One neighbor, Ashley Parent, said she heard what sounded like a lightning strike. She smelled smoke when she came outside to investigate.

“I went outside and saw all the smoke when it first started,” she said. “It could have started from all the lightning.”

Bonnie Fineout, who lives across the canal from the fire, also heard what sounded like a lightning strike.

“We heard something pop, it may have got hit by lightning,” Fineout told the Highland News-Sun. “A friend of mine and I came outside, saw the smoke and then we smelled it.”

Bashoor said fire officials would look for a cause once the fire is out.

According to Bashoor, in addition to Engine 7-1, responding units included Fire Engine 19 from Desoto City, Engine 7 from Sun ‘N Lake; two brush trucks, one from Fire Station 10 in West Sebring and the other from Station 30, Leisure Lakes Volunteer Fire Department; and two EMT units, one from Desoto City and the other from Sebring.


Highlands_news-sun
Commission OKs garbage increase up to $240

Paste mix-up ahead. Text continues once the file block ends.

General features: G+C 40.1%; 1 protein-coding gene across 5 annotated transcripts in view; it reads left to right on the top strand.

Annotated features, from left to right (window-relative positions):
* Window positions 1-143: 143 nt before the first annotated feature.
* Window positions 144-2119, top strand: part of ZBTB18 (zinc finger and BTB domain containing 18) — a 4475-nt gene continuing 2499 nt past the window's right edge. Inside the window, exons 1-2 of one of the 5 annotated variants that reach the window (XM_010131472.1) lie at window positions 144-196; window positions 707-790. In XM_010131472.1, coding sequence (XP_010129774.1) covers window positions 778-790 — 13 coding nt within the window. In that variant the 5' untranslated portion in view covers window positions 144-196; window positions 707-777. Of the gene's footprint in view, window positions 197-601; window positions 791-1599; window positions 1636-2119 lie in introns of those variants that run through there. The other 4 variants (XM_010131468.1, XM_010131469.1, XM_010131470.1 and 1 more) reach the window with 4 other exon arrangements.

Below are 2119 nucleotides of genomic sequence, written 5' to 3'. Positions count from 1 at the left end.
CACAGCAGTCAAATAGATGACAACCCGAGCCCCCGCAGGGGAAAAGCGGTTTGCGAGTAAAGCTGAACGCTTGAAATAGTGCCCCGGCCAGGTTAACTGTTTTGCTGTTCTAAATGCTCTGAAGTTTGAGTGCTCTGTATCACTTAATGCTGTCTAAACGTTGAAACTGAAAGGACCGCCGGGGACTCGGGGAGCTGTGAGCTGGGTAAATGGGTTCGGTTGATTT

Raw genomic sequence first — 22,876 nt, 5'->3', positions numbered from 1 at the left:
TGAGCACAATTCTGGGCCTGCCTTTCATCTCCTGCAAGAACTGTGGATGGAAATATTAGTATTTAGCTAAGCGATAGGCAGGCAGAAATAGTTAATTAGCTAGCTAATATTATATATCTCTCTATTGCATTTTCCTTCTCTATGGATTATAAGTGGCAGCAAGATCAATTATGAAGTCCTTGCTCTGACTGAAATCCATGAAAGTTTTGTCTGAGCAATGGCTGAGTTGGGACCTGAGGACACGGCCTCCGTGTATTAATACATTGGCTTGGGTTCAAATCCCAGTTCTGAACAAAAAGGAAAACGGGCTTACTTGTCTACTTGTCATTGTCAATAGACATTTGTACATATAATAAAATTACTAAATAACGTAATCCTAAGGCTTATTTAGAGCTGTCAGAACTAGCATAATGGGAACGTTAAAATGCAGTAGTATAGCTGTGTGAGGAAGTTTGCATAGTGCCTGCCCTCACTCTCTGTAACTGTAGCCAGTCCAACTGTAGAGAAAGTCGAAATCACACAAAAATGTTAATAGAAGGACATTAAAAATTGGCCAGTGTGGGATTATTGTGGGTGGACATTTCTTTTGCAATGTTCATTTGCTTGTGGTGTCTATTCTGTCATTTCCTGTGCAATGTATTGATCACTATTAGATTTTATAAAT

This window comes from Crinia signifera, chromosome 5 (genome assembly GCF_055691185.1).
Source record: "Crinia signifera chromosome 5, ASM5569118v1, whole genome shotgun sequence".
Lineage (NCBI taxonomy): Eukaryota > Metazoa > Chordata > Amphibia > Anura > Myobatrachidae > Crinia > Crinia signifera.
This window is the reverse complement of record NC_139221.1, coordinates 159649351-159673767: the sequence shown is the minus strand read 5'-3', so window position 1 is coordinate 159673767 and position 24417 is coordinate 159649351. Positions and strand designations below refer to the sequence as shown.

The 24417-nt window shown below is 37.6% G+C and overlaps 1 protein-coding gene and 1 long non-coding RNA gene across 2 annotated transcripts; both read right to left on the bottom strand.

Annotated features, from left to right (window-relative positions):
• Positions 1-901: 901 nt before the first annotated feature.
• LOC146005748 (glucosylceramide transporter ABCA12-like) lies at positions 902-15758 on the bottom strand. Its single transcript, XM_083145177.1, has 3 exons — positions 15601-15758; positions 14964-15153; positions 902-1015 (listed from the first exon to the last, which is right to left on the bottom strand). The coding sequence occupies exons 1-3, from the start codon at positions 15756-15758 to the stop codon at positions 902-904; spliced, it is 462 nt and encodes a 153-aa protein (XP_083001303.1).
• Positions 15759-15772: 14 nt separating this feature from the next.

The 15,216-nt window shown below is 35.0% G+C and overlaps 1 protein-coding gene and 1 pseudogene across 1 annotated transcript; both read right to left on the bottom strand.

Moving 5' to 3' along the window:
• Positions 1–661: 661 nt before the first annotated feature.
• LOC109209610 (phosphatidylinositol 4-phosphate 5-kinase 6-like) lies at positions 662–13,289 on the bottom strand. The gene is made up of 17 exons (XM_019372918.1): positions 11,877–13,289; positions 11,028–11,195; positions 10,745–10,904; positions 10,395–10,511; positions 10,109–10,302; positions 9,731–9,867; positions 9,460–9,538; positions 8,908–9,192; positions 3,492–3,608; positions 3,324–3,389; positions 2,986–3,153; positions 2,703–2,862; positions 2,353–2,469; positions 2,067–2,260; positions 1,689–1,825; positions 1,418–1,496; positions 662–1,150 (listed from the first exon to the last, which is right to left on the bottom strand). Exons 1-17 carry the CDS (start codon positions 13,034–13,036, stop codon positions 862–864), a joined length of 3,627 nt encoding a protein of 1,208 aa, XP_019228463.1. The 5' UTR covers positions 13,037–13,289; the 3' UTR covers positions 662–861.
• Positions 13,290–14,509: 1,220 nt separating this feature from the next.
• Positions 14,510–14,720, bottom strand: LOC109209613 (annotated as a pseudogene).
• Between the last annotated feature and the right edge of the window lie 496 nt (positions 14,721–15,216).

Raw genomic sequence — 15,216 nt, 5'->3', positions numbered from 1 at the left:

SEBRING — County commissioners gave official approval Tuesday to renegotiate a garbage assessment up to $240 per household per year.

Whether or not it gets that high depends on negotiations between county administration and the garbage hauler, Waste Connections, as well as commissioners’ decision at the second hearing on Aug. 3. County Administrator Randy Vosburg said the increase won’t pay more to the hauler, but would preserve the amount the county gets.

The contract approved in fiscal year 2016-17 set a rate of $173 per household. The hauler receives an “escalator” increase each year to match increasing costs, as County Attorney Sherry Sutphen explained. In Tuesday’s resolution, commissioners agreed 4-1, with Commissioner Arlene Tuck dissenting, to let Vosburg negotiate an increase in the annual residential assessment to as much as $240, if needed. It can go lower, but the resolution sets it no higher than that.

Currently, according to County Engineer Clinton Howerton Jr., the assessment needs to go up to $181.76 to break even. Vosburg said he expects it to be “south of 240 [dollars].”